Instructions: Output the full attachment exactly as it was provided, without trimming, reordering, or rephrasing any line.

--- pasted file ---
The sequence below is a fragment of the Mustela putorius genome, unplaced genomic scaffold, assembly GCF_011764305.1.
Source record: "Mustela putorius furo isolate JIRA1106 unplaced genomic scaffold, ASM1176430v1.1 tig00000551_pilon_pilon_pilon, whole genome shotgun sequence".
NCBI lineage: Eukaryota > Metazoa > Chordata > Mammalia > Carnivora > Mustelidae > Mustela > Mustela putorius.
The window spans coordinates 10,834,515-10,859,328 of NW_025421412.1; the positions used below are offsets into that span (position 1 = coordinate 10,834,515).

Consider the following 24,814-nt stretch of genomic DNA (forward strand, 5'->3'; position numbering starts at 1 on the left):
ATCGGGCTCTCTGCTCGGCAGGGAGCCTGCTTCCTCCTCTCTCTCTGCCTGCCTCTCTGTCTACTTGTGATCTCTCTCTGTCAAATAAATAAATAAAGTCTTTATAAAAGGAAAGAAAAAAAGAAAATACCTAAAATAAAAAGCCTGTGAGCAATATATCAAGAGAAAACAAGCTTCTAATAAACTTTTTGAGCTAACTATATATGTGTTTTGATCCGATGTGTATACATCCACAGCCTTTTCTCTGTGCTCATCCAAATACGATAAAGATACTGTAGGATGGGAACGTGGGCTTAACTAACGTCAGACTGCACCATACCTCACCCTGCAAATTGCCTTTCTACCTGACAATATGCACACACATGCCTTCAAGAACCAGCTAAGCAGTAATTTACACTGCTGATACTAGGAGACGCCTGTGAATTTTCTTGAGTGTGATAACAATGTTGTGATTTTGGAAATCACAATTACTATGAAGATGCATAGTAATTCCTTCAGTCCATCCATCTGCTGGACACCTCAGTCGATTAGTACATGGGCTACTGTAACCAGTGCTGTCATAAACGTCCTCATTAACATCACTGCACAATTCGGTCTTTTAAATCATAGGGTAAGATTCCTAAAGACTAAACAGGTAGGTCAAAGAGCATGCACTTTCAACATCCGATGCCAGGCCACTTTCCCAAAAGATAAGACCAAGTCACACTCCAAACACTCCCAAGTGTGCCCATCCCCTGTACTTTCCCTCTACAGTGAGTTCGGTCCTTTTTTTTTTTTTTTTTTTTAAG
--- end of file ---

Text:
The sequence below is a fragment of the Mustela putorius genome, unplaced genomic scaffold, assembly GCF_011764305.1.
Source record: "Mustela putorius furo isolate JIRA1106 unplaced genomic scaffold, ASM1176430v1.1 tig00000551_pilon_pilon_pilon, whole genome shotgun sequence".
NCBI lineage: Eukaryota > Metazoa > Chordata > Mammalia > Carnivora > Mustelidae > Mustela > Mustela putorius.
The window spans coordinates 10,834,515-10,859,328 of NW_025421412.1; the positions used below are offsets into that span (position 1 = coordinate 10,834,515).

Consider the following 24,814-nt stretch of genomic DNA (forward strand, 5'->3'; position numbering starts at 1 on the left):
ATCGGGCTCTCTGCTCGGCAGGGAGCCTGCTTCCTCCTCTCTCTCTGCCTGCCTCTCTGTCTACTTGTGATCTCTCTCTGTCAAATAAATAAATAAAGTCTTTATAAAAGGAAAGAAAAAAAGAAAATACCTAAAATAAAAAGCCTGTGAGCAATATATCAAGAGAAAACAAGCTTCTAATAAACTTTTTGAGCTAACTATATATGTGTTTTGATCCGATGTGTATACATCCACAGCCTTTTCTCTGTGCTCATCCAAATACGATAAAGATACTGTAGGATGGGAACGTGGGCTTAACTAACGTCAGACTGCACCATACCTCACCCTGCAAATTGCCTTTCTACCTGACAATATGCACACACATGCCTTCAAGAACCAGCTAAGCAGTAATTTACACTGCTGATACTAGGAGACGCCTGTGAATTTTCTTGAGTGTGATAACAATGTTGTGATTTTGGAAATCACAATTACTATGAAGATGCATAGTAATTCCTTCAGTCCATCCATCTGCTGGACACCTCAGTCGATTAGTACATGGGCTACTGTAACCAGTGCTGTCATAAACGTCCTCATTAACATCACTGCACAATTCGGTCTTTTAAATCATAGGGTAAGATTCCTAAAGACTAAACAGGTAGGTCAAAGAGCATGCACTTTCAACATCCGATGCCAGGCCACTTTCCCAAAAGATAAGACCAAGTCACACTCCAAACACTCCCAAGTGTGCCCATCCCCTGTACTTTCCCTCTACAGTGAGTTCGGTCCTTTTTTTTTTTTTTTTTTTTAAG